We spent today laboring in one of thirty-three “departments” of the Order that include such areas as blacksmithing, cabinet-making and carpentry, coopering, farming, freighting, livestock, dairy, poultry, teaching school, applying soap and broom, kitchen service, and the like. The men receive $1.50 credit for a day’s work, boys eleven to seventeen receive 75 cents, girls ten to thirteen receive 25 cents. We live in a shanty home that is 12 feet wide and 20 feet long, divided into two rooms: a living room and bedroom, for the use of which we pay $50 a year in rent. There are no rich and poor in Orderville: in truth, we are all poor.

Tire enclosed town is laid out surrounding a public square containing the community dining hall. There are rows of shanties in groups of eight, their outer walls helping form the outside walls of the fort-like community. There is one “Big House,” a two-story structure that houses President Thomas Chamberlain, his five wives and family. The buildings are all arranged in an enclosed square with an entrance to the compound on the south side.

We got up this morning at 5:00 a.m. to the tune of a bugler, had breakfast at 7:00, worked until noon, had lunch, and worked until 6:30 p.m. It’s supper time and we’re hungry after a full day’s labor, so we wander over to the dining hall early to see what’s for supper. The dining hall is a big building 25 by 40 feet with a kitchen adjoining it to the north and a bakery under the kitchen. In the dining hall there are three rows of tables running the length of the room. It is still not enough to accommodate all the residents, so meals are served in two shifts.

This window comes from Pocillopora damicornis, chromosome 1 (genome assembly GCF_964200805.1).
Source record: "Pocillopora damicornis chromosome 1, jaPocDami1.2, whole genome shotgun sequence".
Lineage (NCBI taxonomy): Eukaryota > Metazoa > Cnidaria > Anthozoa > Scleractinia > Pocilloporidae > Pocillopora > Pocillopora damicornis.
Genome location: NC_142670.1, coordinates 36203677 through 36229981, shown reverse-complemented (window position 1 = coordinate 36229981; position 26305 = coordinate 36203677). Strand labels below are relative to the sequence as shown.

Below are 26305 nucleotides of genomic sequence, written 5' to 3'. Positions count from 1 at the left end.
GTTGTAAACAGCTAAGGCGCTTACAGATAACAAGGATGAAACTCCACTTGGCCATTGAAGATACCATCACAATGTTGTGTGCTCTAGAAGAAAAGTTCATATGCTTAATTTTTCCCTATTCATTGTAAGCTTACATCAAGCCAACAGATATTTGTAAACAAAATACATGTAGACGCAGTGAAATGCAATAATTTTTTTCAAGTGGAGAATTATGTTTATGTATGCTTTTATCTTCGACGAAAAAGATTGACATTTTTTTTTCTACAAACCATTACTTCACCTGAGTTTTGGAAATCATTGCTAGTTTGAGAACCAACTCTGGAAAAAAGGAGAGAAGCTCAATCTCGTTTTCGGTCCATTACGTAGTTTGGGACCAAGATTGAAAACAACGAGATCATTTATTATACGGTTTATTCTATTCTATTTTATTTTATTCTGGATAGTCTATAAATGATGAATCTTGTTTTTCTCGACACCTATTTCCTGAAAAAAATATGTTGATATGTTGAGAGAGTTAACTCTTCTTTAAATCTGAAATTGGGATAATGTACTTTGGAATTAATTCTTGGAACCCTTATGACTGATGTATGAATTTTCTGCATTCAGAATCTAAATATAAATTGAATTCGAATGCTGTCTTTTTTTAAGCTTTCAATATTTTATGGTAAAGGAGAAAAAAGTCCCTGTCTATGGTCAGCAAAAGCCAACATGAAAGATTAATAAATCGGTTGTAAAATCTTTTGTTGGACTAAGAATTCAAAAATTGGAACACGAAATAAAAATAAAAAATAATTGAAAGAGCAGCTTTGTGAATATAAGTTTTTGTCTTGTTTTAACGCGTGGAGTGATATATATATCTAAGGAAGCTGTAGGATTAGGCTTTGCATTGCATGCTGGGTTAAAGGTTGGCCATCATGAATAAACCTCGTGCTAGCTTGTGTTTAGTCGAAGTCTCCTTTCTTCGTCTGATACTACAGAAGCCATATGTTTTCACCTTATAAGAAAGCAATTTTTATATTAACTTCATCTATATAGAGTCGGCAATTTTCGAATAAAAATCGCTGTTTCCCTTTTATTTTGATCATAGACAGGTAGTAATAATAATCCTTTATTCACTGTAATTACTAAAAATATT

The meals are prepared by six women cooks. The tables are set and the meal served by six girls, three older and three younger. The girls must also clear the dishes and sometimes help with washing them and scrubbing down the tables between each meal. Tonight we’re lucky—the meal consists of boiled meat, hulled com, mashed potatoes and gravy, and pickled beets, with molasses cookies, hot out of the downstairs bakery, for dessert. The meal is being prepared in the kitchen, the west side of which consists of three brick furnaces standing side by side and holding three huge boilers. Three bushels of potatoes are being prepared in one boiler, the meat and vegetables in another, and the third contains the gravy. The bread, which accompanies every meal, is prepared earlier in the bakery, where 300 pounds of flour are used every day, mixed in a large wooden vessel seven feet long and two and a half feet wide, and set out to rise before being baked the next morning.

I take a place at the table with my family, devour the meal, and return home to our family shanty for a few hours relaxation. By nine o’clock I’ll be in my bed asleep.